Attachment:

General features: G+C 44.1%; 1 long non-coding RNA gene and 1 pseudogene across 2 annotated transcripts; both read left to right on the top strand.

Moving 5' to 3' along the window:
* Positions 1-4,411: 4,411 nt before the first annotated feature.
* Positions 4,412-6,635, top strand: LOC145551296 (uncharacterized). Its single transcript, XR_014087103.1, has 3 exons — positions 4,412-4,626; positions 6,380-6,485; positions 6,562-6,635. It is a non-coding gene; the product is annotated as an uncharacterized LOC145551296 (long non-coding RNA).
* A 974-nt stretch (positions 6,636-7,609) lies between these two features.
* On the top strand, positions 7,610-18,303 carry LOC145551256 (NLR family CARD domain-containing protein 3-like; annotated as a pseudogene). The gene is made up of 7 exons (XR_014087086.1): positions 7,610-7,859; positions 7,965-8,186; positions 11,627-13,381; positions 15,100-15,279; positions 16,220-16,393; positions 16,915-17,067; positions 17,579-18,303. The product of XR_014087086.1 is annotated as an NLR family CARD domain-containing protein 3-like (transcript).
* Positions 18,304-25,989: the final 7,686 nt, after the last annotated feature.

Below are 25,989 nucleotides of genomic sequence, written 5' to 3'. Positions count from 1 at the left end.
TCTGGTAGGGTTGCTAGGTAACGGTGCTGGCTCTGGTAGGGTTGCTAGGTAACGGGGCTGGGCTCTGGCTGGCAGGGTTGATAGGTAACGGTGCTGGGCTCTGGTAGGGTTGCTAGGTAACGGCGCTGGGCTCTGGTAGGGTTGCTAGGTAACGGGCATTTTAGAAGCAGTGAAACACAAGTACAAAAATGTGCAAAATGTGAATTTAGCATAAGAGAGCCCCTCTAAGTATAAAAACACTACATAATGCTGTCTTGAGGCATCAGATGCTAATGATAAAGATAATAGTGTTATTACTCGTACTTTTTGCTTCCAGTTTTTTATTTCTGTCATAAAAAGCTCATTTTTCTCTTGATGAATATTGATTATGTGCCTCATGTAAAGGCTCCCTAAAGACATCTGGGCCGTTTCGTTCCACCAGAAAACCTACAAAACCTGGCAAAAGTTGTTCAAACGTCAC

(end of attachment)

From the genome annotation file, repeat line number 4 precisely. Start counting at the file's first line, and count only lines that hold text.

* Positions 4,412-6,635, top strand: LOC145551296 (uncharacterized). Its single transcript, XR_014087103.1, has 3 exons — positions 4,412-4,626; positions 6,380-6,485; positions 6,562-6,635. It is a non-coding gene; the product is annotated as an uncharacterized LOC145551296 (long non-coding RNA).